Surgical site infections (SSIs) are both common and morbid. SSIs are now the most common and costly of all hospital acquired infections (HAIs), accounting for 20% of all HAIs. SSIs are associated with increased length of stay (LOS) and a 2-11 fold increase in the risk of mortality. Though most patients recover from an SSI without long-term adverse sequelae, 77% of mortalities in patients with a SSI can be attributed to the infection itself.
The incidence of SSI is 2-5% in patients undergoing inpatient surgery. Estimated annual incidence varies widely, ranging from 160,000-300,000 in the United States. These estimates are likely understated given the surveillance challenges following discharge.
The financial burden of SSI is considerable, ranking as the most costly of the HAIs. The annual cost of SSI in the United States is estimated at $3.5-10 billion. Increased costs from SSIs are driven by increased LOS, emergency department visits, and readmissions. On average, SSI extends hospital length of stay by 9.7 days, and increases the cost of hospitalization by over $20,000 per admission. Over 90,000 readmissions annually are attributed to SSI, costing an additional $700 million per year. Because up to 60% of SSIs were estimated to be preventable with the use of evidence-based measures, SSI has become a pay-for-performance metric and a target of quality improvement efforts.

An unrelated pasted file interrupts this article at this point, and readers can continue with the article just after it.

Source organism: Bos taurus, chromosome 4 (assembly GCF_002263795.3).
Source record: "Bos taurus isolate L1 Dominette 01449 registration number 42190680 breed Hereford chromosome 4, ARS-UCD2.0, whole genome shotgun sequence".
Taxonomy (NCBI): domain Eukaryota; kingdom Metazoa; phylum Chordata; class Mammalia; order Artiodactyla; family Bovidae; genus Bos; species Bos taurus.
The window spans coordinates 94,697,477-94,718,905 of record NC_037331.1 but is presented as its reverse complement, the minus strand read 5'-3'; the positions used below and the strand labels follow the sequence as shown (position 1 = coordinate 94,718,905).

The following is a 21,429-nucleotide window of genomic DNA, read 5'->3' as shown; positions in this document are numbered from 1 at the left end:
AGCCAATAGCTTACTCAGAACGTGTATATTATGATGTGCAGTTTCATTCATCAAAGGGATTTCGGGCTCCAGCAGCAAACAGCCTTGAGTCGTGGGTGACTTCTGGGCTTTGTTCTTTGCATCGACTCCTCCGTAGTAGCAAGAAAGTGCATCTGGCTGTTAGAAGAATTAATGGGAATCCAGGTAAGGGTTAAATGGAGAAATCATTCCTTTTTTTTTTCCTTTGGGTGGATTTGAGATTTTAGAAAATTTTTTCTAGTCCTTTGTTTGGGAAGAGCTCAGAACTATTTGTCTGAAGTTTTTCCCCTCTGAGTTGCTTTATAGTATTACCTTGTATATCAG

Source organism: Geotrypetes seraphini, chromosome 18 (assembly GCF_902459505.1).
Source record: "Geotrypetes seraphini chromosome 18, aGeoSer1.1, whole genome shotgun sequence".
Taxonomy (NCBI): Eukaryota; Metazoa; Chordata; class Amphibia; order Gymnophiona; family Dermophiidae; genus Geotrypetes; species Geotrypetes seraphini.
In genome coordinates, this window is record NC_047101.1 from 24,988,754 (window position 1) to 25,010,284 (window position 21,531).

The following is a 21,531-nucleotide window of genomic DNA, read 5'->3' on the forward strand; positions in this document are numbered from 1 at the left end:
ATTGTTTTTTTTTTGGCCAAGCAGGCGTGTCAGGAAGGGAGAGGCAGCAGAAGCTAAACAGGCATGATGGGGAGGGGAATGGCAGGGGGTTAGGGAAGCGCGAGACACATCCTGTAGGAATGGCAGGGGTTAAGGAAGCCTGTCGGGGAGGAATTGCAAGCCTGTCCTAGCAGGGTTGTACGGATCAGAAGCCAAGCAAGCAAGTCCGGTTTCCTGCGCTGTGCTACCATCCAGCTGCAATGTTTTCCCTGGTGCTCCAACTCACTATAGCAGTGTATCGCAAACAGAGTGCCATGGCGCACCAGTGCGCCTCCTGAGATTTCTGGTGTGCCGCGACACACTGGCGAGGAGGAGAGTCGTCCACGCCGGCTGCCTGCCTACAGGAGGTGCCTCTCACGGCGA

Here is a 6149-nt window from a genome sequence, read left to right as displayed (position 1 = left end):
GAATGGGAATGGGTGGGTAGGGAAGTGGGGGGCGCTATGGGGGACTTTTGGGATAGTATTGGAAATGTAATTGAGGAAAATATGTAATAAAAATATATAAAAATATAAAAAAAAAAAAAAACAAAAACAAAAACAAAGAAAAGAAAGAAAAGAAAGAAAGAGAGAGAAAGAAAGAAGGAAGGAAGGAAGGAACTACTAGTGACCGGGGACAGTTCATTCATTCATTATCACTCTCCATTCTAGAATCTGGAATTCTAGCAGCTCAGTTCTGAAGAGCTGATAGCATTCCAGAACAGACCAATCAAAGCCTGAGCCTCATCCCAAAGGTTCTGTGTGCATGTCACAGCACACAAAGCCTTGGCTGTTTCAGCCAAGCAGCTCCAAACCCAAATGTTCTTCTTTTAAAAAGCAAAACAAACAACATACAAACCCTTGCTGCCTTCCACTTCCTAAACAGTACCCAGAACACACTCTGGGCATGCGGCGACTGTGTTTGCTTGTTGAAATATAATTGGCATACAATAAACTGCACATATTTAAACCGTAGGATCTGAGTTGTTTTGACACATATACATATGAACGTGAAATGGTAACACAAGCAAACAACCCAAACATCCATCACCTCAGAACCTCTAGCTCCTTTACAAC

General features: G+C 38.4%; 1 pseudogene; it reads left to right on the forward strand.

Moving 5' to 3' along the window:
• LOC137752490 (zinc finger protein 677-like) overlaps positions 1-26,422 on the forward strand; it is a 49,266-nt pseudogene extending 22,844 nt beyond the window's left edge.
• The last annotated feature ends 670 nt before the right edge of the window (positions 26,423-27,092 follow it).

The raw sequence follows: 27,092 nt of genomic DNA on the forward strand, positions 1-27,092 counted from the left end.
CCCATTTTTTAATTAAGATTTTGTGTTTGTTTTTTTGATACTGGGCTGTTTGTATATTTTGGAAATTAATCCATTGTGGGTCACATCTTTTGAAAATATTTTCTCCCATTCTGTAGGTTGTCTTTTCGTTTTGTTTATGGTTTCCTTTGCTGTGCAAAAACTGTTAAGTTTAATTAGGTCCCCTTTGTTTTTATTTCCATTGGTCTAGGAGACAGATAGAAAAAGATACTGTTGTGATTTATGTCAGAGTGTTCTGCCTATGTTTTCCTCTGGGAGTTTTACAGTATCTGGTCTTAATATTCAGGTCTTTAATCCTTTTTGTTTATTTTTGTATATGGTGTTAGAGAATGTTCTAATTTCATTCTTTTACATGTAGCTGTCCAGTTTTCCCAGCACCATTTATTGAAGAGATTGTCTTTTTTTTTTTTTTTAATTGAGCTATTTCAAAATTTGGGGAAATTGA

The most widely used definition of SSI has been provided by the Centers for Disease Control and Prevention (CDC). This definition is used for research, quality improvement, public reporting, and pay-for-performance comparisons. According to this definition, SSIs are classified by depth and tissue spaces involved. A superficial incisional SSI involves only the skin or subcutaneous tissue, a deep incisional SSI involves the fascia and/or muscular layers, and an organ space SSI involves any part of the body opened or manipulated during a procedure excluding the previously mentioned layers.
Numerous risk factors have been identified for the development of an SSI following surgery. These risk factors can be broadly separated into intrinsic (patient) factors that are modifiable or non-modifiable, as well as extrinsic (procedure, facility, preoperative, and operative) factors. Potentially modifiable patient risk factors include glycemic control/diabetic status, dyspnea, alcohol and smoking status, preoperative albumin < 3.5 mg/dL, total bilirubin > 1.0 mg/dL, obesity, and immunosuppression. Non-modifiable patient factors include increasing age, recent radiotherapy, and history of skin or soft tissue infection (SSTI). Procedure-related factors include emergency and more complex surgery and wound classification. Facility risk factors include inadequate ventilation, increased operating room (OR) traffic, and appropriate sterilization of equipment. Preoperative risk factors include presence of a pre-existing infection, inadequate skin preparation, hair removal, and antibiotic choice/administration/duration. Intraoperative risk factors include duration of surgery, blood transfusion, maintenance of asepsis, poor quality surgical hand scrubbing and gloving, hypothermia, and poor glycemic control.
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